Cushing’s Disease Causes Abnormal Growth
CancerWise - September 2008
By Dawn Dorsey
A mother usually feels a sense of pride when she notices her child is growing. But Belinda Rivers knew something was wrong when her third-grader, Kevin, started to outgrow school-uniform pants as fast as she could buy them.
He gained 30 pounds in a year, but his appetite had not changed.
“The way he was eating just didn’t justify his weight gain, and he’s so active,” she says. “I knew kids had growth spurts, but this was ridiculous.”
Her intuition turned out to be right when Kevin was diagnosed with Cushing’s disease, a condition caused by a noncancerous tumor on the pituitary gland, the pea-shaped gland located at the base of the brain that controls the production of hormones. It also secretes growth hormone, which is responsible for growth in children and metabolic function in adults.
Weight gain is one of the primary symptoms of Cushing’s disease.
Weight began to balloon
Kevin’s pituitary tumor was causing the production of too much adrenocorticotropic hormone (ACTH). In turn, the ACTH stimulated the adrenal glands (which make steroid hormones and adrenaline). That led to an overproduction of cortisol and weight gain.
Despite the fact that he played football and baseball, Kevin quickly became overweight during his third-grade year. He went to an active outdoor camp and came back 10 pounds heavier. Then other kids started teasing him because of the extra pounds.
Belinda was at her wit’s end. Although Kevin had always been healthy and required only annual well-child pediatrician visits, they made a trip to the doctor. Belinda told him she knew something was wrong. Her trusted physician didn’t share her concern, however.
“He said, ‘Belinda, you and your husband are big people. He’s just big.’ But I knew something was wrong,” Belinda says. “I told him I wanted Kevin tested for everything.”
Her doctor referred Kevin to an endocrinologist (a physician who specializes in hormone disorders) in Slidell, La., close to where the Rivers family lives. Kevin’s blood and urine tests revealed high levels of cortisol, and a magnetic resonance imaging (MRI) test showed a tumor on his pituitary gland.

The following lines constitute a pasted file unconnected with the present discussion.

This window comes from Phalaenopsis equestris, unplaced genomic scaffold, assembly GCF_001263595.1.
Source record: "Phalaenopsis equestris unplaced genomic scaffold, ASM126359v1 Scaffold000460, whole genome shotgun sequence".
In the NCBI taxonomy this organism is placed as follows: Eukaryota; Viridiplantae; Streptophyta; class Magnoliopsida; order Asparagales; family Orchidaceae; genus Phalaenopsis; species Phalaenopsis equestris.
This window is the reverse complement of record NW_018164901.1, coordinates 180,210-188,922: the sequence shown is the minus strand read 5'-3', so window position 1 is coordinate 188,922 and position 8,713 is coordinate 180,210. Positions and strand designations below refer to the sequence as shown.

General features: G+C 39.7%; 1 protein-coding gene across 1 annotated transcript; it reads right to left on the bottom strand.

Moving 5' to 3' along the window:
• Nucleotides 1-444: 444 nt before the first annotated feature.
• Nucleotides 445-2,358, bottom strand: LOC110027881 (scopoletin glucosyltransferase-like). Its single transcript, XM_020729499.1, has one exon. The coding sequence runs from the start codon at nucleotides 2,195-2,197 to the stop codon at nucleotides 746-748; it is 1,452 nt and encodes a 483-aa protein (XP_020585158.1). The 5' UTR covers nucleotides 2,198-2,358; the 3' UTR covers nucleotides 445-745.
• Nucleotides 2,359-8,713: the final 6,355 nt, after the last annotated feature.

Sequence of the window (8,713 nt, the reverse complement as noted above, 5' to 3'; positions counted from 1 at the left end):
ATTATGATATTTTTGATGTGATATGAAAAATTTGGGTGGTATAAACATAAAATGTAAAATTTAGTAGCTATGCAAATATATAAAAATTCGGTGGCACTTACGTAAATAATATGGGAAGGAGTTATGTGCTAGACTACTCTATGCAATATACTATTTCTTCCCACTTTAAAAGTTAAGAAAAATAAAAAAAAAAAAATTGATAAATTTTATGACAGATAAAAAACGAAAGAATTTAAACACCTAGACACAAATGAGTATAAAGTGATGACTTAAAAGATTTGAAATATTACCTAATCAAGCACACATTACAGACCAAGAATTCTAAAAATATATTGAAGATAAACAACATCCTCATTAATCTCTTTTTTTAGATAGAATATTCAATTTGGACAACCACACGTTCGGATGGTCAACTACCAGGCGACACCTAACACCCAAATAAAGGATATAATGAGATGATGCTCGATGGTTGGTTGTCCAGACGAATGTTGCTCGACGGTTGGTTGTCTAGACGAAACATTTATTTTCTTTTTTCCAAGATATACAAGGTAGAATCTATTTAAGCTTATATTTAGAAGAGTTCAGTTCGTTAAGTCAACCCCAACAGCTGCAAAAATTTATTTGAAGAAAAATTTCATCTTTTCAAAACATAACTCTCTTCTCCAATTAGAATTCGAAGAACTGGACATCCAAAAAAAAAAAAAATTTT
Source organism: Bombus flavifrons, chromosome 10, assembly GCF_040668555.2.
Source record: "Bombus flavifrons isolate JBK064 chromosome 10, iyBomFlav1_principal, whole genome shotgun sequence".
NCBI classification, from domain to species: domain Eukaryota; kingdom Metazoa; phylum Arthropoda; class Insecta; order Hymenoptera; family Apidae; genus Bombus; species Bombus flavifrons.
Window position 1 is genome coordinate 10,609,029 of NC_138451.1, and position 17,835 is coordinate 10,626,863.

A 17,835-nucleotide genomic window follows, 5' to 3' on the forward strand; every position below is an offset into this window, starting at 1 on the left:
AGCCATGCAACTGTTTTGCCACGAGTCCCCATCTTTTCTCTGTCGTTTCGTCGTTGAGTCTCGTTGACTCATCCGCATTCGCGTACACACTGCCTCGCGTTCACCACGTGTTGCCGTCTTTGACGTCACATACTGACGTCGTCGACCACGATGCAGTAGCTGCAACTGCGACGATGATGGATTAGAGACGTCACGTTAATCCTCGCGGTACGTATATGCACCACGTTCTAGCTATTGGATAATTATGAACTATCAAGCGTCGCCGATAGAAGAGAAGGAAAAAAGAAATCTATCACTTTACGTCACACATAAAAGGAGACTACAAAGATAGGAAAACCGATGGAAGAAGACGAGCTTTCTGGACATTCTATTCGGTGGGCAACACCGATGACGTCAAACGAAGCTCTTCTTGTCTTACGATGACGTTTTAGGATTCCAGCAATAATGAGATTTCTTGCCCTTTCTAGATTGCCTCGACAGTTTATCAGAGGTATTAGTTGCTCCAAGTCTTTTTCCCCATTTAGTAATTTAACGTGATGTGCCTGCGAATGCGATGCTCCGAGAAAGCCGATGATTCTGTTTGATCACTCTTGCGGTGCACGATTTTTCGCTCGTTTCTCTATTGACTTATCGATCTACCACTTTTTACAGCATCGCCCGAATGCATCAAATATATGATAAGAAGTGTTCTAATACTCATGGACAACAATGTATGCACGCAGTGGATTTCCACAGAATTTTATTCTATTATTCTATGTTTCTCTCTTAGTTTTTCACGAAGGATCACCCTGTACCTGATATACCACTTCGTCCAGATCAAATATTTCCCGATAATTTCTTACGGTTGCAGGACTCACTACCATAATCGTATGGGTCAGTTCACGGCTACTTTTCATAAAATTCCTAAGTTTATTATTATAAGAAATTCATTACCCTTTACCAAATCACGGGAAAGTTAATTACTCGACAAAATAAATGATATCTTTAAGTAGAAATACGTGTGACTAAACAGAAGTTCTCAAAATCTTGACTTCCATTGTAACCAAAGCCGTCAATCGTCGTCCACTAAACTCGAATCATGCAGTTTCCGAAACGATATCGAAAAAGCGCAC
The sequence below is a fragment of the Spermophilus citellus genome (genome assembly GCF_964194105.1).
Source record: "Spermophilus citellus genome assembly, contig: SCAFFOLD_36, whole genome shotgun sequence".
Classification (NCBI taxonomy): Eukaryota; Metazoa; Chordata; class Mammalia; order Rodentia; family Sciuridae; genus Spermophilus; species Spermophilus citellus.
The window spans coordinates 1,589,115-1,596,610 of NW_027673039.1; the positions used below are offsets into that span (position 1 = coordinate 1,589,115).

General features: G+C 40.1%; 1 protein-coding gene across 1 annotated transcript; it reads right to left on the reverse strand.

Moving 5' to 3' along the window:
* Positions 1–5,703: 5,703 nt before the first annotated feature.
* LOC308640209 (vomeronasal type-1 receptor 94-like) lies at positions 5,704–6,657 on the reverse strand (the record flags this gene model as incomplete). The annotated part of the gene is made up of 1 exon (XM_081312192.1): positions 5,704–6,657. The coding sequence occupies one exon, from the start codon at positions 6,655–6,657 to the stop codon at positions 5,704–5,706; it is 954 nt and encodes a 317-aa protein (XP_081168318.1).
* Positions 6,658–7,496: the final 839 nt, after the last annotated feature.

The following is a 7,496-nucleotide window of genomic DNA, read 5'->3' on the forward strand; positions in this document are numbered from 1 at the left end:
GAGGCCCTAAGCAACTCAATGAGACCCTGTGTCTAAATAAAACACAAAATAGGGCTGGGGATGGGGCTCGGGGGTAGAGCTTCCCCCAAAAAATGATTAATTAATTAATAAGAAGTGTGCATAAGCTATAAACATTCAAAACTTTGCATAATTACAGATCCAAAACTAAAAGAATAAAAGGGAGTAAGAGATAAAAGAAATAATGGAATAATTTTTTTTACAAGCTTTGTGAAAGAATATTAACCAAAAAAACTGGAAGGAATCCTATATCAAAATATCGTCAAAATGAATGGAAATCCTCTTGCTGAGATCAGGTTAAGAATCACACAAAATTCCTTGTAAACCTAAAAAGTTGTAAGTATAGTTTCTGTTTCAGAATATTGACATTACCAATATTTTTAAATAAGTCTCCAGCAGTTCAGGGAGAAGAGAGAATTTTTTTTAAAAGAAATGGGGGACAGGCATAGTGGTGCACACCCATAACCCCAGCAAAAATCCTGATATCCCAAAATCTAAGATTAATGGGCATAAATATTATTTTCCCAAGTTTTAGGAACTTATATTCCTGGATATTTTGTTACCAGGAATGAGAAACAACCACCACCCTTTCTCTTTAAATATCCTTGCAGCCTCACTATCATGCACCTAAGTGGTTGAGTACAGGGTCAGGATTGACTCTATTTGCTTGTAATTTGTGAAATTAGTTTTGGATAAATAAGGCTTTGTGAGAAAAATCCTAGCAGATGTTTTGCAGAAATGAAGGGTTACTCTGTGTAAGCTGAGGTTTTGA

Photos told the story
When Belinda brought Kevin to M. D. Anderson, she was clutching two of Kevin’s baseball team photos: one from the year before his illness, one from the current year. She wanted to have proof in case anyone doubted there had been a dramatic change.
The photos were worth a thousand words to Steven Waguespack, M.D., associate professor in M. D. Anderson’s Department of Endocrine Neoplasia and Hormonal Disorders.
“Kevin had gained about 30 pounds in a year, but he had not grown any taller, which is very concerning for an underlying endocrine problem in children,” Waguespack says. “Weight gain around the middle is a classic symptom in adults, but in kids the weight gain is often distributed all over the body. That’s how it was with Kevin. However, he didn’t have some of the other classic symptoms of Cushing’s like muscle weakness, stretch marks or skin thinning.”
The type of tumor on Kevin’s pituitary was unusual as well. While most Cushing’s tumors are very small, often not visible even on an MRI, Waguespack says Kevin’s was large.
“Kevin is proof that every case of Cushing’s doesn’t always have classic symptoms,” Waguespack says.
Surgery provides a solution
Two weeks after Kevin's first visit to M. D. Anderson, Ian McCutcheon, M.D., a professor in M. D. Anderson’s Department of Neurosurgery who specializes in pituitary surgeries, removed Kevin’s tumor. The entire family traveled to Houston to be with him during his four-day hospitalization, and Kevin’s baby sister, Bailey, took her first steps at M. D. Anderson.
After surgery, Kevin was placed on steroids and thyroid replacement medication. He has since stopped taking the steroids, and Belinda expects the thyroid medicine will be stopped at his next checkup.
“He has been really brave,” Belinda says. “Sometimes right after the surgery he would say, ‘I think my tumor’s coming back.’ But we would tell him everything was OK and he would forget about it.”
Future filled with fun
It has been a year now since Kevin’s surgery. He’s 3 inches taller and has lost 18 pounds. Belinda says the mood swings that plagued him before surgery have disappeared.
Waguespack says Kevin’s future looks good.
“There’s always a chance of relapse with Cushing’s disease, especially when the tumor is large like Kevin’s,” he says. “But if a patient is going to relapse, it usually will happen within the first few years after surgery. If Kevin can make it five years, he will probably be OK.”
But Kevin doesn’t spend time worrying about it. He’s too busy playing any sport that comes along and racing his Christmas present/post-surgery treat: a brand-new dirt bike.
M. D. Anderson resources:
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